Jon Campisi Jan. 14, 2014, 6:26am


A suburban Philadelphia man who was suing Chester County, one of its

municipalities and a police detective for more than $2.5 million over the loss of his marriage, saying the relationship fell apart after he was falsely accused of a crime, cannot move forward with his case against two of the defendants because he did not have his civil rights violated, a federal judge has ruled.

U.S. District Judge Michael Baylson dismissed Chester County and the Borough of Downingtown from a lawsuit brought by Vincent Anthony Cortlessa, Sr., that alleged civil rights violations tied to the plaintiff’s arrest for stealing construction materials.

Cortlessa filed suit this past April over a January 2012 incident in which he was approached by Detective Pamila Fentner, who worked for the Downingtown Borough Police Department, and accused of breaking into a locked construction trailer, removing items from the trailer, and loading the items into his truck.

The plaintiff told Fentner that he ran a construction and scrap business and that he had done nothing illegal.

While Cortlessa gave the detective permission to search his business premises, Fentner went on to search Cortlessa’s wife’s Toyota pickup truck without authorization, he claimed in his lawsuit.

In his complaint Cortlessa alleged that while Fentner found nothing incriminating in the vehicle, the law enforcement agent nevertheless had the truck towed 40 miles away to an impound lot.

Cortlessa claimed he had to spend all of his monthly bill money and borrow additional funds to retrieve the truck from the lot.

The suit further alleged that Fentner, armed with a search warrant, conducted a search of the plaintiff’s home in late January 2012 while only a minor child was at the residence.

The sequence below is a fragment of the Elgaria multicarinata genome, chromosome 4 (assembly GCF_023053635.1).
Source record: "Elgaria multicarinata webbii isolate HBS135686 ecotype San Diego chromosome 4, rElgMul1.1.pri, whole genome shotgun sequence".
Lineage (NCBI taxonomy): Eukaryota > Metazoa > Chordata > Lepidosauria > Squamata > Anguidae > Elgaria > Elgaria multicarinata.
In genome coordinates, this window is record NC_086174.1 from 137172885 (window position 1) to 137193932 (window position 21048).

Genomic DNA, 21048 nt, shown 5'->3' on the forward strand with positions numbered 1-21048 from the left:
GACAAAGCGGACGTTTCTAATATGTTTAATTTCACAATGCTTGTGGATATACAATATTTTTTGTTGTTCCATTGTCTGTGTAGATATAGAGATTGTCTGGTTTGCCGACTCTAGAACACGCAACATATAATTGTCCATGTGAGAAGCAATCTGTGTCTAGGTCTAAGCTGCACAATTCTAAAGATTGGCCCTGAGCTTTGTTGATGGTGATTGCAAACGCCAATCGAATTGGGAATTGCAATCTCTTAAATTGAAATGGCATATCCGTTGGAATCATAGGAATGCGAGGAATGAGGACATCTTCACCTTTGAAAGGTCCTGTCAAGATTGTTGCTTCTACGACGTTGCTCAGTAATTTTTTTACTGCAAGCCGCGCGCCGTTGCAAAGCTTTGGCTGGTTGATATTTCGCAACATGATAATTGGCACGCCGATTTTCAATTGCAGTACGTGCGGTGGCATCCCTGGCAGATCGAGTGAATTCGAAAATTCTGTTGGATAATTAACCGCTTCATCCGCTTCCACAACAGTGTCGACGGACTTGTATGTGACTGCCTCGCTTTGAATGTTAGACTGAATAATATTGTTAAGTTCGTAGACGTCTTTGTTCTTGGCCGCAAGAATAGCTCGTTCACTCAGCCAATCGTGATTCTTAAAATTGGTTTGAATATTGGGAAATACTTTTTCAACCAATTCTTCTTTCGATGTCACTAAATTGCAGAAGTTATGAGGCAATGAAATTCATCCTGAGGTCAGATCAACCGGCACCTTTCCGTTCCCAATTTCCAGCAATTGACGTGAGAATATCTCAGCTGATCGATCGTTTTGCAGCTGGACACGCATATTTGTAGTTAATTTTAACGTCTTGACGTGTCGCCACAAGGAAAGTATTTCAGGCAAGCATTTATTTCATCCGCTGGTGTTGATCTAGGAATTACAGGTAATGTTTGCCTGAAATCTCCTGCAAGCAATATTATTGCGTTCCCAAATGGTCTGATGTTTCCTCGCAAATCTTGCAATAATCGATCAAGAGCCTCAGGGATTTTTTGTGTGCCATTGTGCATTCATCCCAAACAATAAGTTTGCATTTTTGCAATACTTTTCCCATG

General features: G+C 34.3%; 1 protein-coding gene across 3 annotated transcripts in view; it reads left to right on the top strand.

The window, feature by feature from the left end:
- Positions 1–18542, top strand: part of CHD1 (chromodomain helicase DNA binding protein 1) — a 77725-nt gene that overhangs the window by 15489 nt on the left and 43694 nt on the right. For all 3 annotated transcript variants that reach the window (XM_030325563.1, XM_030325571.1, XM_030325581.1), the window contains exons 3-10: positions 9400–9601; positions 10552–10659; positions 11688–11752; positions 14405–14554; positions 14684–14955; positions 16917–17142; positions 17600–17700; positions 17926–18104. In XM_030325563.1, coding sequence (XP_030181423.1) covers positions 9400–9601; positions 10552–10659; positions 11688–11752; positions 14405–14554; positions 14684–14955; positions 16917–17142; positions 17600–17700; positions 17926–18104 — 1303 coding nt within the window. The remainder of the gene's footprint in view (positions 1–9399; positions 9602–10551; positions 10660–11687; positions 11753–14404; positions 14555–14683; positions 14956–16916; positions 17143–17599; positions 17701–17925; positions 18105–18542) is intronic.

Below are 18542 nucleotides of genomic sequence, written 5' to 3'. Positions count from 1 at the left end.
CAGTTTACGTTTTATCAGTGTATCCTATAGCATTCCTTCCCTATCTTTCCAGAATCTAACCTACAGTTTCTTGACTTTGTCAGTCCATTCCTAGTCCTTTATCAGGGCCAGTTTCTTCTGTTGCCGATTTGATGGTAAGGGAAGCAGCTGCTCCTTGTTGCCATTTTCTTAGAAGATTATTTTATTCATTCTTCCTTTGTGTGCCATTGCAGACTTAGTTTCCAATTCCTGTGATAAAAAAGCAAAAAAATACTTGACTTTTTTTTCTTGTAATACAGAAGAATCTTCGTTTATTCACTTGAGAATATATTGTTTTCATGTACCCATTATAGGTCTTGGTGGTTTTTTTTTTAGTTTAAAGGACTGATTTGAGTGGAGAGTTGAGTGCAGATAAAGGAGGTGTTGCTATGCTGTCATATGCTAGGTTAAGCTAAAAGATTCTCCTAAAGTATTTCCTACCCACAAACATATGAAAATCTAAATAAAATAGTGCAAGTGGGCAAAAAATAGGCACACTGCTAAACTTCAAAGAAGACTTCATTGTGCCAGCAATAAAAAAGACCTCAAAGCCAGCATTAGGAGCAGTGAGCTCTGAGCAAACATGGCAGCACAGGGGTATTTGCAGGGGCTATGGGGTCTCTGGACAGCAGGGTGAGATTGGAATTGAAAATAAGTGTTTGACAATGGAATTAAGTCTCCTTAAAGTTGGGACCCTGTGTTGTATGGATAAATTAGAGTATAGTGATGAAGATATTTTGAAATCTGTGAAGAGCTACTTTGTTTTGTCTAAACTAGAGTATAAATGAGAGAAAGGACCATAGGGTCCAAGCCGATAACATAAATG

The plaintiff went on to claim that he subsequently learned that his friend and employee fessed up to committing the theft for which Cortlessa was initially charged, and that he ultimately had the man sign a notarized affidavit attesting to his role in the crime.

Cortlessa asserted in his suit that he attempted to clear up the misunderstanding with Fentner, but that the detective never returned his calls.

He was eventually arrested by his state parole officer in late February 2012, the record shows.

After Cortlessa told Fentner about the employee’s signed affidavit, the detective dismissed the document as falsified by the plaintiff.

The suit said Chester County prosecutors didn’t question the employee until December 2012, at which time the man confessed to his crimes.

Meanwhile, Cortlessa was not released from custody until January of last year, when the criminal charges against him were finally dropped.

The complaint originally included the Chester County Common Pleas Court, Judge James MacElree, II, the Chester County District Attorney’s Office, District Attorney Tom Hogan, and others as co-defendants, but they were all ultimately dismissed from the litigation, records show.

In its motion to dismiss, Chester County argued that Cortlessa failed to identify a custom or policy that caused his alleged injuries nor any actions that amounted to a deliberate indifference to fail to train employees.

The borough and Fentner asserted in their combined motions to dismiss that the complaint lacked any factual allegations that, even if true, demonstrated that any employee or agent of the borough violated Cortlessa’s rights pursuant to a policy, practice or custom enacted by the borough.

Baylson, the federal judge, agreed, writing that the plaintiff failed to identify any specific policy or custom of either the county or borough that allegedly amounted to a civil rights violation.

“He merely alleges that Chester County acted with deliberate indifference … and states in a conclusory manner that the Borough can and should be held accountable for the actions of its employees,” Baylson wrote. “These allegations, standing alone, do not state a claim.

“Plaintiff has not sufficiently alleged that the harm he suffered was caused by a constitutional violation brought about by a policy or practice for which the [defendants] were responsible.”

Baylson dismissed the claims against Chester County and Downingtown Borough without prejudice, giving Cortlessa 14 days in which to file an amended complaint.

The judge, however, allowed the claims against Fentner, the detective, to proceed.

She remains the only defendant left in the case.

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